Good morning, Broadsheet readers! The “queen of quants” makes it big, Brazil’s Senate has voted to suspend Dilma Rousseff, and a woman is sent home from work for refusing to wear high heels. Have a fantastic Thursday.
• Campaign care. Speaking in Kentucky, Hillary Clinton pledged that if she becomes president, she would ensure that no family spends more than 10% of its income on childcare. Ten percent might sound like a lot to some, but families living below the poverty line currently spend roughly 30% of their wages on childcare, while in much of the country, paying someone to mind your kids actually costs more than rent. Clinton’s campaign says she will use a combination of subsidized child care and tax credits to cut the cost of care, but the Democratic frontrunner has yet to explain the program in full. Fortune
ALSO IN THE HEADLINES
• Dilma in limbo. Brazil’s Senate voted early this morning to suspend President Dilma Rousseff and begin an impeachment trial against her. Rousseff is accused of borrowing from state banks to conceal the country’s financial deficit, a tactic that allegedly helped her get re-elected two years ago. Vice President Michel Temer will take over the government—though Rousseff will still technically remain president—until the trial, which can take place no more than 180 days from now (Nov. 8). New York Times
• All hail the queen. Leda Braga of Systematica Investments, known as the “queen of quants,” has became the first woman to rank in the top 50 highest-earning hedge fund managers, an annual list compiled by Institutional Investor’s Alpha magazine. Fortune
• Uncovering injustice. Minoo Khaleghi in February won a seat in the Iranian Parliament, but a state committee has ruled that she can’t be sworn in because of claims that she didn’t wear a head scarf on visits to Europe and China. New York Times
• Flat out wrong. Temp receptionist Nicola Thorp, an employee of outsourcing company Portico, was sent home from a British office of PwC when she refused to wear shoes with a “2-inch to 4-inch heel.” After Thorp’s petition to change the company policy gathered enough steam, the company walked back its requirement, saying that all female employees are allowed to wear flats as they please. BBC
• Frat fail. Emma Pierson, a computer science Ph.D. candidate at Stanford, analyzed the user comments on a fraternity member website in an attempt to understand how college guys talk about women. The results aren’t pretty. New York Times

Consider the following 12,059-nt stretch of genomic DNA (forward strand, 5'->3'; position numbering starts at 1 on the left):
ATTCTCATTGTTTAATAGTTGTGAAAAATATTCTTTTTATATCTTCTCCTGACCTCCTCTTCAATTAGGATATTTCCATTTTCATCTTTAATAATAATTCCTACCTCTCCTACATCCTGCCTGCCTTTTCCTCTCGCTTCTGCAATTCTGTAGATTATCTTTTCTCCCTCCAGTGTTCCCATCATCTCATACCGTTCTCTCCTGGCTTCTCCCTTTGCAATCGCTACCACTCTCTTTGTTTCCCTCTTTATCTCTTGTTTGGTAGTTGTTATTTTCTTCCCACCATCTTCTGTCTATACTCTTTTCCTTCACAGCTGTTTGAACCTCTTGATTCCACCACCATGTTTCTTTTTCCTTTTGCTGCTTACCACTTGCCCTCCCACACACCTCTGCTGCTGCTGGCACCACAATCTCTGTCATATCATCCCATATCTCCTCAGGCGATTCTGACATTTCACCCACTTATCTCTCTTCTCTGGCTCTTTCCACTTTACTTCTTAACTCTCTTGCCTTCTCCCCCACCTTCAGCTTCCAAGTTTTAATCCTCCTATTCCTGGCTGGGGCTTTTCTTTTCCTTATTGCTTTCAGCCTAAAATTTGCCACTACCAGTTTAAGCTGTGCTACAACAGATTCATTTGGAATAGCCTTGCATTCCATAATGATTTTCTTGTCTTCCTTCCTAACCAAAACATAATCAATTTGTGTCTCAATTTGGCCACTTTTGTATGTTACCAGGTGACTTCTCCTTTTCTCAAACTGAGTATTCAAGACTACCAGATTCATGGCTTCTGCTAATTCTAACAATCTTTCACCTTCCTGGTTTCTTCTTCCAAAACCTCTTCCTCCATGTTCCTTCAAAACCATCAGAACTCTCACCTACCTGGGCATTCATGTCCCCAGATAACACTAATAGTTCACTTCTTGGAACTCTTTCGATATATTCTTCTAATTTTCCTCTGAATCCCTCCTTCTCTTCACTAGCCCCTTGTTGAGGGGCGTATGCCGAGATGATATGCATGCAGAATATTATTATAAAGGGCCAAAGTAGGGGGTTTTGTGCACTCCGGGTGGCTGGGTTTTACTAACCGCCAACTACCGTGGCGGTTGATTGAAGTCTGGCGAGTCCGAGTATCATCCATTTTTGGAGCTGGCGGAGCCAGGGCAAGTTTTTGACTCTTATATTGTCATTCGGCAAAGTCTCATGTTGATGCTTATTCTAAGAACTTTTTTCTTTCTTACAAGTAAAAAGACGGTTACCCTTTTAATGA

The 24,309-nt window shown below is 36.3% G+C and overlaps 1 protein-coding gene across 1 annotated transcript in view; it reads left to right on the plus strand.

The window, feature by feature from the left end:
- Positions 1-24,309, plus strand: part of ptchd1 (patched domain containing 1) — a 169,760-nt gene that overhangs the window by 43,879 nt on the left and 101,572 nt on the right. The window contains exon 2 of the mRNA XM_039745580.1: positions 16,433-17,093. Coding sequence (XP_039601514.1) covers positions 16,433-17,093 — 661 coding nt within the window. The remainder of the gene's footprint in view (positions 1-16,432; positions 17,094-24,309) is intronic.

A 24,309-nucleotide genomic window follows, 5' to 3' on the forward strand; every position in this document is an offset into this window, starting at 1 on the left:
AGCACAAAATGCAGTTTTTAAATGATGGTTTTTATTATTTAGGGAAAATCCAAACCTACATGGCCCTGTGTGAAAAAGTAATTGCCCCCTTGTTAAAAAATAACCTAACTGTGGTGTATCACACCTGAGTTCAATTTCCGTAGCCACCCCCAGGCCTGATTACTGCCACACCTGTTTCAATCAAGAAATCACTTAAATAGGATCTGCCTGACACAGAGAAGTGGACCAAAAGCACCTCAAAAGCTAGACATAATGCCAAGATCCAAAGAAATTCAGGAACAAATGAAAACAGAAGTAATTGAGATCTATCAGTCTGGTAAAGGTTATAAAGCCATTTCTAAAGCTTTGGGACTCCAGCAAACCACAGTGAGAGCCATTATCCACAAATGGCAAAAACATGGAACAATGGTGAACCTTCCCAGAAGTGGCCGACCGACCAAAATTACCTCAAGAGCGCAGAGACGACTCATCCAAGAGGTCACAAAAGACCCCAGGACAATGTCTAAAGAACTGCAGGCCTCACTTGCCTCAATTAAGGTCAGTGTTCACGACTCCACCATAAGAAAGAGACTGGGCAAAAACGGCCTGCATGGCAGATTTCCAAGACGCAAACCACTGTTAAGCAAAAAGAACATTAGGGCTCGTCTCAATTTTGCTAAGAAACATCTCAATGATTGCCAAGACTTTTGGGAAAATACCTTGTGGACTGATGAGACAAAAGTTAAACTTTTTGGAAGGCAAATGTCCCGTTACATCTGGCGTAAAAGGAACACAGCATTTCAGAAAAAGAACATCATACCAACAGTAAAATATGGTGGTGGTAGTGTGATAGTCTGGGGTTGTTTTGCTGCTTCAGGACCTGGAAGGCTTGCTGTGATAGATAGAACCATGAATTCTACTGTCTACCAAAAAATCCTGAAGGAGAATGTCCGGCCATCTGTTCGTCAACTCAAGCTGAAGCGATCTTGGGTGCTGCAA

MOVERS AND SHAKERS: Pinterest is adding former Amazon exec Michelle Wilson to its board of directors. Elizabeth Weil is leaving VC firm Andreessen Horowitz for 137 Ventures, where she will be a managing partner. Joyce Liang has joined Curbside as VP/head of growth, after having led digital acquisition for Box. Deirdre Bigley, CMO of Bloomberg L.P, has been named to the Shutterstock board of directors.
IN CASE YOU MISSED IT
• All talk? Chelsea Handler’s new talk show, Chelsea, began streaming on Netflix yesterday. While Handler promised to flip the typical talk show format on its head, this early review reports that Chelsea doesn’t “so much explode the late night talk show milieu as color a little bit outside prescribed lines.” Fortune
• Photo finish. The U.S. Military Academy won’t punish the 16 black women cadets who appeared in a photograph with their fists raised. An inquiry determined that the women didn’t violate Department of Defense or Army regulations. WSJ
• Worth 1,000 words. Check out Women’s Work, a series by photographer Alice Proujansky that documents the lives of working moms. New York Magazine
• The good doctor. Anne Deborah Atai-Omoruto, a Ugandan doctor who helped turn the tide in the battle against Ebola in Liberia, has died of pancreatic cancer. New York Times
Tune in to Fortune Live, hosted by Leigh Gallagher, today and every Thursday at 11 am ET at Fortune.com.
Share today’s Broadsheet with a friend:
Looking for previous Broadsheets? Click here.
ON MY RADAR
The Philippines elects first transgender congresswoman Time
Tween magazine exacerbates body image issues New York Magazine
I’m proof bathroom bills are not just a transgender issue Time
Google emoji makers create new designs to ’empower girls everywhere’ Fortune
I have made a dent in the fashion world and a step forward for women.Joan Helpern, who ran Joan & David shoes with her husband, on convincing Italian factory managers to do business with a woman. Helpern died Sunday at age 89.